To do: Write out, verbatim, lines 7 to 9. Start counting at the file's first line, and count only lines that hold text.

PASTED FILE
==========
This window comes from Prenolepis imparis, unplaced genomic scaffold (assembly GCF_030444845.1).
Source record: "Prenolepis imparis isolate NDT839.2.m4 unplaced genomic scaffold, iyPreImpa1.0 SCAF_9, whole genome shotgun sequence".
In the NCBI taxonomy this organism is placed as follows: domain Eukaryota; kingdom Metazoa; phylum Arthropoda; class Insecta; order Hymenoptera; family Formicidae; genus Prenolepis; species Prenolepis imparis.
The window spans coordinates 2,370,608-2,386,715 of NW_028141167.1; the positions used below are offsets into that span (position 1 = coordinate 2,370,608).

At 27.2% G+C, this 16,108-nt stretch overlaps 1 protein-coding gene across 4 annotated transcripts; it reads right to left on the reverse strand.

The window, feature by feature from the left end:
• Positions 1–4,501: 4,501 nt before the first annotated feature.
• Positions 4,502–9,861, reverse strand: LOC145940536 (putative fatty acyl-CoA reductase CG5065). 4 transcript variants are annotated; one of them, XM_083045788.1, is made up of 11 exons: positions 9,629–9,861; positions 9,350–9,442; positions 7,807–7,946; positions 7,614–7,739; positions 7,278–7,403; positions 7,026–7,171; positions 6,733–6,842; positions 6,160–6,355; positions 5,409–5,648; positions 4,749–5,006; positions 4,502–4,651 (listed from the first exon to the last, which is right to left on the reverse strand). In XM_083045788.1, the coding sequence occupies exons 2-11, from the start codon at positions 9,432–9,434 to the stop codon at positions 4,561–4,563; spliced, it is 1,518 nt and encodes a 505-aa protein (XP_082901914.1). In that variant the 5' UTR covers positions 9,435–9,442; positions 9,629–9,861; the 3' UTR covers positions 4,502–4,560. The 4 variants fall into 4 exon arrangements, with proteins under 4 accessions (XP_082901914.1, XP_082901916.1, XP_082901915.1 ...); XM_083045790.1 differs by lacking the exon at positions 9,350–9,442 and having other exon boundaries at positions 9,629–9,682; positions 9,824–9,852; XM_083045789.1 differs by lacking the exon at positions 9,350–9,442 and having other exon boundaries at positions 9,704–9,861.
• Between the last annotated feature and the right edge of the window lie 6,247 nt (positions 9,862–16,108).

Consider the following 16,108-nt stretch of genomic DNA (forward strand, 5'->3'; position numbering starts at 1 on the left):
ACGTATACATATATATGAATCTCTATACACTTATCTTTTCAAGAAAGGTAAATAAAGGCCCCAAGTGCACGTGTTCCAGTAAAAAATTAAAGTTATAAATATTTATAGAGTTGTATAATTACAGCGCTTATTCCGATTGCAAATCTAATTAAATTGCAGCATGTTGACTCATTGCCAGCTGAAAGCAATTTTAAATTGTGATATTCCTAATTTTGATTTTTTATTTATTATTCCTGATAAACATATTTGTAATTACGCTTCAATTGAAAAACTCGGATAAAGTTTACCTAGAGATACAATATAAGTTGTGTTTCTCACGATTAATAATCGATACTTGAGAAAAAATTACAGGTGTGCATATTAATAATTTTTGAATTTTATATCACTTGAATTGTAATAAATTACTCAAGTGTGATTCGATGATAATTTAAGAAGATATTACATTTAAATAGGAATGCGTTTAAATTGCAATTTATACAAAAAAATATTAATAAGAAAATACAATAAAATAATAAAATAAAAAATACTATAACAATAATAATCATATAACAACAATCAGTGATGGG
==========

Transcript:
• Positions 1–4,501: 4,501 nt before the first annotated feature.
• Positions 4,502–9,861, reverse strand: LOC145940536 (putative fatty acyl-CoA reductase CG5065). 4 transcript variants are annotated; one of them, XM_083045788.1, is made up of 11 exons: positions 9,629–9,861; positions 9,350–9,442; positions 7,807–7,946; positions 7,614–7,739; positions 7,278–7,403; positions 7,026–7,171; positions 6,733–6,842; positions 6,160–6,355; positions 5,409–5,648; positions 4,749–5,006; positions 4,502–4,651 (listed from the first exon to the last, which is right to left on the reverse strand). In XM_083045788.1, the coding sequence occupies exons 2-11, from the start codon at positions 9,432–9,434 to the stop codon at positions 4,561–4,563; spliced, it is 1,518 nt and encodes a 505-aa protein (XP_082901914.1). In that variant the 5' UTR covers positions 9,435–9,442; positions 9,629–9,861; the 3' UTR covers positions 4,502–4,560. The 4 variants fall into 4 exon arrangements, with proteins under 4 accessions (XP_082901914.1, XP_082901916.1, XP_082901915.1 ...); XM_083045790.1 differs by lacking the exon at positions 9,350–9,442 and having other exon boundaries at positions 9,629–9,682; positions 9,824–9,852; XM_083045789.1 differs by lacking the exon at positions 9,350–9,442 and having other exon boundaries at positions 9,704–9,861.
• Between the last annotated feature and the right edge of the window lie 6,247 nt (positions 9,862–16,108).